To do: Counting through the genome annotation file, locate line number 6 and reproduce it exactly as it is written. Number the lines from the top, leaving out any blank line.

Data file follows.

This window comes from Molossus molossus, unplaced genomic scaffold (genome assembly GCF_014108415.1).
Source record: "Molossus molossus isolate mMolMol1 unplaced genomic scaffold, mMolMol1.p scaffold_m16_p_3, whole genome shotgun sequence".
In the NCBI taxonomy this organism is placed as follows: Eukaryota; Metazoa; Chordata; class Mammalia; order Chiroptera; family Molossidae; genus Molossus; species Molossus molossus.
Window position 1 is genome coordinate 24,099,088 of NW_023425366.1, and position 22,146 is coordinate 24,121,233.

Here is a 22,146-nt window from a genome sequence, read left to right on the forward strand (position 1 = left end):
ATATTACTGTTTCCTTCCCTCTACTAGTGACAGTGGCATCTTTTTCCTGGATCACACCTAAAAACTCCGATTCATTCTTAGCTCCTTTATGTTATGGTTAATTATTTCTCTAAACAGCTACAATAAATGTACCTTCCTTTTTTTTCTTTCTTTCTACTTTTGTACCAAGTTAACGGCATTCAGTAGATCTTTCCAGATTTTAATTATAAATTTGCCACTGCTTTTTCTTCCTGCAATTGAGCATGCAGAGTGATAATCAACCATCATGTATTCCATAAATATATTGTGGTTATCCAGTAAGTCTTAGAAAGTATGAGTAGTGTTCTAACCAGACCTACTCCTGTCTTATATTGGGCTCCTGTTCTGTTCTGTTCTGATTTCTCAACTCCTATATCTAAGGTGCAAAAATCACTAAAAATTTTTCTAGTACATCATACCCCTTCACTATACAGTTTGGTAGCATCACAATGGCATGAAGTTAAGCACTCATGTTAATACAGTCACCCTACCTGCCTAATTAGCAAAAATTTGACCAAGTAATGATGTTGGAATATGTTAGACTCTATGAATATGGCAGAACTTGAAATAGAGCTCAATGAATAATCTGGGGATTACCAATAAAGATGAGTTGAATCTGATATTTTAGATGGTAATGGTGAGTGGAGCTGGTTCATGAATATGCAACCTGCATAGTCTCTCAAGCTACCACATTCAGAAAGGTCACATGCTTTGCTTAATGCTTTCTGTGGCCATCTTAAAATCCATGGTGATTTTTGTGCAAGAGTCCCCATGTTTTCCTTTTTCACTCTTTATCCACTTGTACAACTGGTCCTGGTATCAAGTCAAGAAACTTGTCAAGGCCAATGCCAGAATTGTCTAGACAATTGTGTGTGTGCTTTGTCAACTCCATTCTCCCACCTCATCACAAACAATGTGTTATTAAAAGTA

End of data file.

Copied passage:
ATATTACTGTTTCCTTCCCTCTACTAGTGACAGTGGCATCTTTTTCCTGGATCACACCTAAAAACTCCGATTCATTCTTAGCTCCTTTATGTTATGGTTAATTATTTCTCTAAACAGCTACAATAAATGTACCTTCCTTTTTTTTCTTTCTTTCTACTTTTGTACCAAGTTAACGGCATTCAGTAGATCTTTCCAGATTTTAATTATAAATTTGCCACTGCTTTTTCTTCCTGCAATTGAGCATGCAGAGTGATAATCAACCATCATGTATTCCATAAATATATTGTGGTTATCCAGTAAGTCTTAGAAAGTATGAGTAGTGTTCTAACCAGACCTACTCCTGTCTTATATTGGGCTCCTGTTCTGTTCTGTTCTGATTTCTCAACTCCTATATCTAAGGTGCAAAAATCACTAAAAATTTTTCTAGTACATCATACCCCTTCACTATACAGTTTGGTAGCATCACAATGGCATGAAGTTAAGCACTCATGTTAATACAGTCACCCTACCTGCCTAATTAGCAAAAATTTGACCAAGTAATGATGTTGGAATATGTTAGACTCTATGAATATGGCAGAACTTGAAATAGAGCTCAATGAATAATCTGGGGATTACCAATAAAGATGAGTTGAATCTGATATTTTAGATGGTAATGGTGAGTGGAGCTGGTTCATGAATATGCAACCTGCATAGTCTCTCAAGCTACCACATTCAGAAAGGTCACATGCTTTGCTTAATGCTTTCTGTGGCCATCTTAAAATCCATGGTGATTTTTGTGCAAGAGTCCCCATGTTTTCCTTTTTCACTCTTTATCCACTTGTACAACTGGTCCTGGTATCAAGTCAAGAAACTTGTCAAGGCCAATGCCAGAATTGTCTAGACAATTGTGTGTGTGCTTTGTCAACTCCATTCTCCCACCTCATCACAAACAATGTGTTATTAAAAGTA